2017-11-17 By Robbin Laird and Ed Timperlake
Denmark is a small country, but an important player in the NATO Alliance and part of the reworking of Nordic defense with Norway, Sweden and Finland to deal with resurgent Russia.
Notably, in mid-October 2017, the Danish government released its proposed new six-year defense guidance and defense spending guidelines.
The government was very clear about what the threats facing Denmark are, the importance of allies modernizing and working effective interdependence in the defense of the North Atlantic and beyond, and need to invest more in new equipment and personnel.
Here is how the Danish government in the document describes the way ahead for Denmark:
“Denmark faces more serious threats than in any other period following the fall of the Berlin Wall. The freedom and security we value so highly cannot be taken for granted.
“To the east, NATO faces a confrontational and assertive Russia. Instability in the Middle East and North Africa is fuelling militant Islamism, sowing the seeds for the threat of terror and irregular migration flows. Propaganda campaigns challenge our democratic principles and established rules, while in the Arctic, there is increased activity and military presence.
“These are challenges which we cannot afford to ignore. That is why the Government wishes to substantially increase military spending over the next six years.
“The substantial increase will be gradually phased in and ultimately result in the Danish Defence’s annual budget in 2023 being increased by DKK 4.8 billion.
This amounts to an increase of 20% compared to current military spending.
Threats in cyberspace have serious security and socio-economic consequences.”
During a recent visit to Copenhagen, which coincided with the release of the new defence guidance, there was a chance to talk with a number of Danes and various experts about Danish thinking and the approach they had in mind to deal with shaping a deterrent strategy.
In particular, the discussion with Rear Admiral Nils Wang, former head of the Danish Navy and now head of the Danish Royal Military Academy, was significant in characterizing the nature of the Russian challenge as well as a way ahead for the Danish forces.
Rear Admiral Wang clearly argued that the Russian challenge today and as it is evolving has little to do with the Cold War Soviet-Warsaw Pact threat to the Nordics.
Rear Admiral Nils Wang.
The Soviet-Warsaw threat was one of invasion and occupation and then using Nordic territory to fight U.S. and allied forces in the North Atlantic.
In many ways, this would have been a repeat of how the Nazis seized Norway during a combined arms amphibious operation combined with a land force walk into Denmark.
In such a scenario, the Danes along with their allies were focused on sea denial through use of mines, with fast patrol boats providing protection for the minelayers.
Aircraft and submarines were part of a defense in depth strategy to deny the ability of the Soviets to occupy the region in time of a general war.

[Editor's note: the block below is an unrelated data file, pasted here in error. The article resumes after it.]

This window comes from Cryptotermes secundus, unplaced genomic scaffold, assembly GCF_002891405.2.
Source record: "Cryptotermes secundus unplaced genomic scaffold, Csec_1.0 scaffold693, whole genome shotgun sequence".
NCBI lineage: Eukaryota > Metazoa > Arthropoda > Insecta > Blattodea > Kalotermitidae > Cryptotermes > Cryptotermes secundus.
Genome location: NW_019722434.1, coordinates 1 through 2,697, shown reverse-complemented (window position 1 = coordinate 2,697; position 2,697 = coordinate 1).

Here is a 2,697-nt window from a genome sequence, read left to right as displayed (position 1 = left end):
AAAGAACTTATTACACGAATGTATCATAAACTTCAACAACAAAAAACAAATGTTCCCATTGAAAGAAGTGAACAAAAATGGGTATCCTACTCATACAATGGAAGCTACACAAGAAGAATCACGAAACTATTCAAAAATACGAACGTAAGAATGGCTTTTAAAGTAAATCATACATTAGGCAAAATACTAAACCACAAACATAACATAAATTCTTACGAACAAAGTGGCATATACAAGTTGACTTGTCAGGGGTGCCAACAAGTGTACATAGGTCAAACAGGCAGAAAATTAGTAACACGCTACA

He contrasted this with the current and evolving situation in which the Russians were less focused on a general war, and more on building out capabilities for a more limited objective, namely controlling the Baltic States.
He highlighted the nature of the arms modernization of the Russian military focused on ground based missile defense and land and sea based attack missiles along with airpower as the main means to shape a denial in depth strategy which would allow the Russians significant freedom of maneuver to achieve their objectives within their zone of strategic maneuver.
A core asset carried by the Russian forces is the Kalibr cruise missile, which can operate off of a variety of platforms. With a dense missile wolf pack so to speak the Russians provide a cover for their maneuver forces. They are focused on using land based mobile missiles in the region as their key strike and defense asset
“The Russian defense plan in the Baltic is all about telling NATO we can go into the Baltic countries if we decided to do so. And you will not be able to get in and get us out. That is basically the whole idea.”
Rear Admiral Wang argued for a reverse engineering approach to the Russian threat.
He saw the “reverse engineering” approach as combing several key elements: a combined ASW, F-35 fleet, frigate and land based strike capabilities, including from Poland as well.
Vladimir Putin with the Russian Chief of the General Staff, during the Zapad 17 exercise. Credit: TASS
The Admiral’s position is based in part on the arrival of the F-35 and notably the F-35 as a core coalition aircraft with a capability to work closely with either land based or sea based strike capabilities.
“One needs to create air superiority, or air dominance as a prerequisite for any operation at all, and to do that NATO would need to assemble all the air power they can actually collect together, inclusive carrier-based aircraft in the Norwegian Sea.
“This is where the ice free part of the Arctic and the Baltic gets connected. We will have missions as well in the Arctic at the northern part of Norway because the Norwegians would be in a similar situation if there is a Baltic invasion.”
Rear Admiral Wang argued as well for a renewal or augmentation of ASW capabilities by the allies to deal with any Russian submarines in the Baltic supporting the operation, notably any missile carrying submarines.